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H150i high temps


leocool
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45 - 50 on idle yes it's normal on Ryzen. Those small idle activities trigger boost spikes with high Vcore, so they tend to run warmer than the competition in idle.

 

Under load, it depends. If that is under Prim95 small FFT yes it's normal. If it's a few cinebench runs, then there may be something odd.

 

It would be good to know what is the coolant temperature in idle and under load after a few minutes, when the water temperature stabilizes at its highest.

If the water is constantly cold, you may have bad contact between the pump and the CPU. If the water heats up massively, maybe the fan curve is too smooth, or there could be a pump issue.

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Coolant temperature is around 34c when idle, and steady at around 39c running on full load for several hours. Looks like it never passes that 39c mark. The curve I built has the pump and fans spinning at max RPM at that point.

 

I haven't tested with Prime95. I'm running multiple video encoding jobs in parallel which saturate all the cores to 100%.

 

Is 39c considered high for the coolant temperature?

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39C coolant temperature is high if the case in a 17C environment. It's a relative value to room and specifically internal case temperature. If the interior case ambient is 35C, then that is the minimum coolant temp as well. Coolant temperature is also the minimum possible CPU temp with zero volts.

 

So 34 to 39C (+5C delta) is pretty much spot on. The cooling system is working correctly and that +5C is what you are controlling with pump and fan speeds.

 

The difference between coolant temperature and actual end CPU temp is a function of CPU design, physical properties, BIOS settings, but most of all voltage. Typical values are +30-50C with wide variance for CPU type and voltage. At +45C you likely need to check the voltage to make sure it is staying within what you think are acceptable levels. Typical "auto out of the box" configuration is going to have a lot of padding to make sure poor CPU samples don't crash. This is usually the quickest place to take a few degrees off the top end.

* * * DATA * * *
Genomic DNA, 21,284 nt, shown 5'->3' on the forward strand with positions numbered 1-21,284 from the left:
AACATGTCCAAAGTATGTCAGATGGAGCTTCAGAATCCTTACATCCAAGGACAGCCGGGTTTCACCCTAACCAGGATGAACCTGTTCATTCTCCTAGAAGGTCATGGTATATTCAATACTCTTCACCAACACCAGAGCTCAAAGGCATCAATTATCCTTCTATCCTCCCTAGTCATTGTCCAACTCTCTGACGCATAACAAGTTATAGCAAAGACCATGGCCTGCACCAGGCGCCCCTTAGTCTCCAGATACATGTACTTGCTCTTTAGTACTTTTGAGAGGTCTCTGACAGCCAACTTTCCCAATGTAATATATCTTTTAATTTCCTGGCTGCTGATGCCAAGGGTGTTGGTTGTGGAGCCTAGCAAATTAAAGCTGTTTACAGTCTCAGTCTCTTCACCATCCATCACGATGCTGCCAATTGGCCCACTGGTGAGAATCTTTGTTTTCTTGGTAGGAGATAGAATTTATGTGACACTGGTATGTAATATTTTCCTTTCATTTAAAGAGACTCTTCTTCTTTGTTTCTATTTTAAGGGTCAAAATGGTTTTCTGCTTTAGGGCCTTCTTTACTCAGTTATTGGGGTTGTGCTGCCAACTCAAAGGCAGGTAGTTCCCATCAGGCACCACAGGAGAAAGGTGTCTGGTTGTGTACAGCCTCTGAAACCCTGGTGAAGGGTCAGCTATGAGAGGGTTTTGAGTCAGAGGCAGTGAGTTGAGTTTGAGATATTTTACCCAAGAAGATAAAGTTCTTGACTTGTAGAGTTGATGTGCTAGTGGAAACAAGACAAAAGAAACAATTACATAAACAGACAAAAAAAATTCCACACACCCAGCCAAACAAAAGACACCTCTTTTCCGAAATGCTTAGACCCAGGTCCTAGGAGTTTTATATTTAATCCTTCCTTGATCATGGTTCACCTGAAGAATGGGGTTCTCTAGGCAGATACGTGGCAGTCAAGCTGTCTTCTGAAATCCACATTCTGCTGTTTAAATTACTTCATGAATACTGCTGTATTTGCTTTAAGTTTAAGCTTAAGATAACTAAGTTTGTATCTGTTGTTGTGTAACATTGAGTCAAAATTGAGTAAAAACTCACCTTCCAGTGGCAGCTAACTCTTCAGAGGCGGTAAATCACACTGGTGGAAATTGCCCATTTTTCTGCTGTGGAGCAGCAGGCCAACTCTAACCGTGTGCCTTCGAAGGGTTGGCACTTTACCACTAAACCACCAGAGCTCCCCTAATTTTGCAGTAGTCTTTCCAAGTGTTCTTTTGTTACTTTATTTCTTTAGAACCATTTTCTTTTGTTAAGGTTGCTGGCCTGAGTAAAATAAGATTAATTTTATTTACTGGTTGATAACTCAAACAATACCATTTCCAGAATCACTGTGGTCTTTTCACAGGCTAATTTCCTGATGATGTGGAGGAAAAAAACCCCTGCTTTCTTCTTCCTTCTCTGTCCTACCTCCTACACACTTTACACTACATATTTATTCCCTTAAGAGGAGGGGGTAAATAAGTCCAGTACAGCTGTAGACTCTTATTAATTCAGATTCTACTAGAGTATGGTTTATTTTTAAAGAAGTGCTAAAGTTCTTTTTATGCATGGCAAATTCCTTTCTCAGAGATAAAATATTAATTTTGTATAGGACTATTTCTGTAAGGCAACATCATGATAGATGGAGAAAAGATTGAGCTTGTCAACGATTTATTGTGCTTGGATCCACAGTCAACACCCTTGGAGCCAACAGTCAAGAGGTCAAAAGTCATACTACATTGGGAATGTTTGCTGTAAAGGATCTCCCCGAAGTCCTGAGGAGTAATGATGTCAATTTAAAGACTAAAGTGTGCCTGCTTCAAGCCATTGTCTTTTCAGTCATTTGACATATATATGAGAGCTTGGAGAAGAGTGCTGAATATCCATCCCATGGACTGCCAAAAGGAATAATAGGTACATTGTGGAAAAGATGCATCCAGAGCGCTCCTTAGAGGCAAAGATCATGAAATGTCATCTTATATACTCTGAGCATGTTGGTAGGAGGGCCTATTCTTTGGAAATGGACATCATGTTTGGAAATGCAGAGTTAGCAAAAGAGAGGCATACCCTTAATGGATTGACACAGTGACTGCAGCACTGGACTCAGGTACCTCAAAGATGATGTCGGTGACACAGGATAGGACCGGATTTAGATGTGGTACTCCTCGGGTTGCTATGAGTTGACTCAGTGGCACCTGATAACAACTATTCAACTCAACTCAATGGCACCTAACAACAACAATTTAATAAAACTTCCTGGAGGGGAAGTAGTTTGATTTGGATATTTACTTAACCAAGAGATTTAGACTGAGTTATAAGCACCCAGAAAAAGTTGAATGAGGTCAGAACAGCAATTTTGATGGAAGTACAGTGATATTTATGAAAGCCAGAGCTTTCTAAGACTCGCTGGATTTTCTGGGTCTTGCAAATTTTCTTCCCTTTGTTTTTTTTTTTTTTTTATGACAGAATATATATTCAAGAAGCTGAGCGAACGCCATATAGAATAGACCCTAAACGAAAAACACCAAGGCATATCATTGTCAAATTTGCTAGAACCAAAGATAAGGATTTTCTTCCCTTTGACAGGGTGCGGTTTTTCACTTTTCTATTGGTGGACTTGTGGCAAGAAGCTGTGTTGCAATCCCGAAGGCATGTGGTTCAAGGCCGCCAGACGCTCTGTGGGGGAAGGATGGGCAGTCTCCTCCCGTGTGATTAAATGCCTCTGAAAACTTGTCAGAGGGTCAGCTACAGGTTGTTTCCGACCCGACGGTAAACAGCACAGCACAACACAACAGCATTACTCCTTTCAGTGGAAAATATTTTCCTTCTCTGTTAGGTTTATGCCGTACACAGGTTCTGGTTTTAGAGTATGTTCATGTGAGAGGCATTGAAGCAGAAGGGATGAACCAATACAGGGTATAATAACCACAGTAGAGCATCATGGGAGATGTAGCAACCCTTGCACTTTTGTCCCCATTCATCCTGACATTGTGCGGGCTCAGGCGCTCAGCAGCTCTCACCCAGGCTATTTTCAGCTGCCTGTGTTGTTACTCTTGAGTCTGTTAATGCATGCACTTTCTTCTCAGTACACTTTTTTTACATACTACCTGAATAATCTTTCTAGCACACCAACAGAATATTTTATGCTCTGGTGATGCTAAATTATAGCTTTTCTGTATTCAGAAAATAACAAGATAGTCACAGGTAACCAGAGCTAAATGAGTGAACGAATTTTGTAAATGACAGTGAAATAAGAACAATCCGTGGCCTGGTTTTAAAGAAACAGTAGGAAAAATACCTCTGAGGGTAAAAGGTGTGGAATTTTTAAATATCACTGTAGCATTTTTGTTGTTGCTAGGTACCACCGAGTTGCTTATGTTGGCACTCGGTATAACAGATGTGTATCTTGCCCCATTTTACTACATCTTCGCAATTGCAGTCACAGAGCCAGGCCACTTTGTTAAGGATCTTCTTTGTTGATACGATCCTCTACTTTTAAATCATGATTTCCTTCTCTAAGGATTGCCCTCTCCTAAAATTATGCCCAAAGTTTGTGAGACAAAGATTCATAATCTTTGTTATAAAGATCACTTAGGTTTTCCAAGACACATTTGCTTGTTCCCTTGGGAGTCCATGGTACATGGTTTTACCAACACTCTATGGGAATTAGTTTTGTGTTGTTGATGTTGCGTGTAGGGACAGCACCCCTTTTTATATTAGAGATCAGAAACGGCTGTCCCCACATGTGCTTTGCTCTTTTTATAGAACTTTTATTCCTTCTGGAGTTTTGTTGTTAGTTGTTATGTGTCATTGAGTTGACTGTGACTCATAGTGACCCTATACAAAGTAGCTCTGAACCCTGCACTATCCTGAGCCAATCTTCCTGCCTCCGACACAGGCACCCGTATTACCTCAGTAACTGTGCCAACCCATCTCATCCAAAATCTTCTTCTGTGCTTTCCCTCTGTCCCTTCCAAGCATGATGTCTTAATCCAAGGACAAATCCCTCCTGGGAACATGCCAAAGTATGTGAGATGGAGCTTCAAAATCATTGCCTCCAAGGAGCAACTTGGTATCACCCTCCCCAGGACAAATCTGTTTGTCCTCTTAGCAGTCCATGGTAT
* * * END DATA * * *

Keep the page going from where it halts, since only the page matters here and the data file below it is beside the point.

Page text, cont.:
The other thing to look at is case layout and local environment. Most people will have an idle coolant of +4-7C above their room temperature, but this is case and radiator location specific. If you have a tightly sealed "noise suppression case" you are going to run warmer. If you stick your case under a desk, you are going to heat up the entire area and everything will be warmer. This might be a place you can reduce temperatures across the board, but sometimes you are limited by the case design.

 

The CPU temp jittering around at idle is normal and most recent Intel and AMD users are going to see very dynamic shifts. No more sitting on the desktop at 700 Mhz, flat as a pancake for hours unless you actively tranquilize the CPU through power saving means.

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maybe check if there's a big difference in temperature between cores, that could indicate a slightly wonky installation, and one CCX less cooled than the others.

If it was a 3990X i'd have said yea, repaste it for sure because the default paste application would not exactly cover the entire iHS, but on the 3970X, the chips are centered just under the pump. So it should be fine.

 

Depending on what you'll decide, and what C-attack will have to advise too, it may be worth it to have thermal paste at hand if you reseat it.

But again, probably not necesary.

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If you want to pop the CPU block off and take a look, go ahead. I don't think you will find a partial spread TIM application, but at least then you know for sure rather than harbor nagging doubts. It is possible to be just that tiniest bit off where it might cost a few degrees. Also, if your intended use is for encoding runs all day, might as well to make sure and use a high quality TIM.
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It turns out that my CPU block wasn't installed properly. I took it out and saw that the TIM wasn't covering the cooler's entire square shape on the IHS.

 

Anyway, after re-applying thermal paste (MX-4) and reseating the block, I'm getting around 81c under full load, steady! Definitely an improvement from temps getting to 90c.

 

I think the problem was that I wasn't applying the correct pressure when turning the screws. I never know how much it should be, and also there's the fear factor of applying pressure on such an expensive CPU... :biggrin:

 

Thank you for your help!

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OK, good. It's not greater pressure that gets you better temps, but unequal pressure will definitely cause problems. You don't need to heavily torque the block down. Work gradually around tightening a little at a time on opposing sides the best you can. Casual hand tightening is enough. Only bad things happen if you crank down hard.
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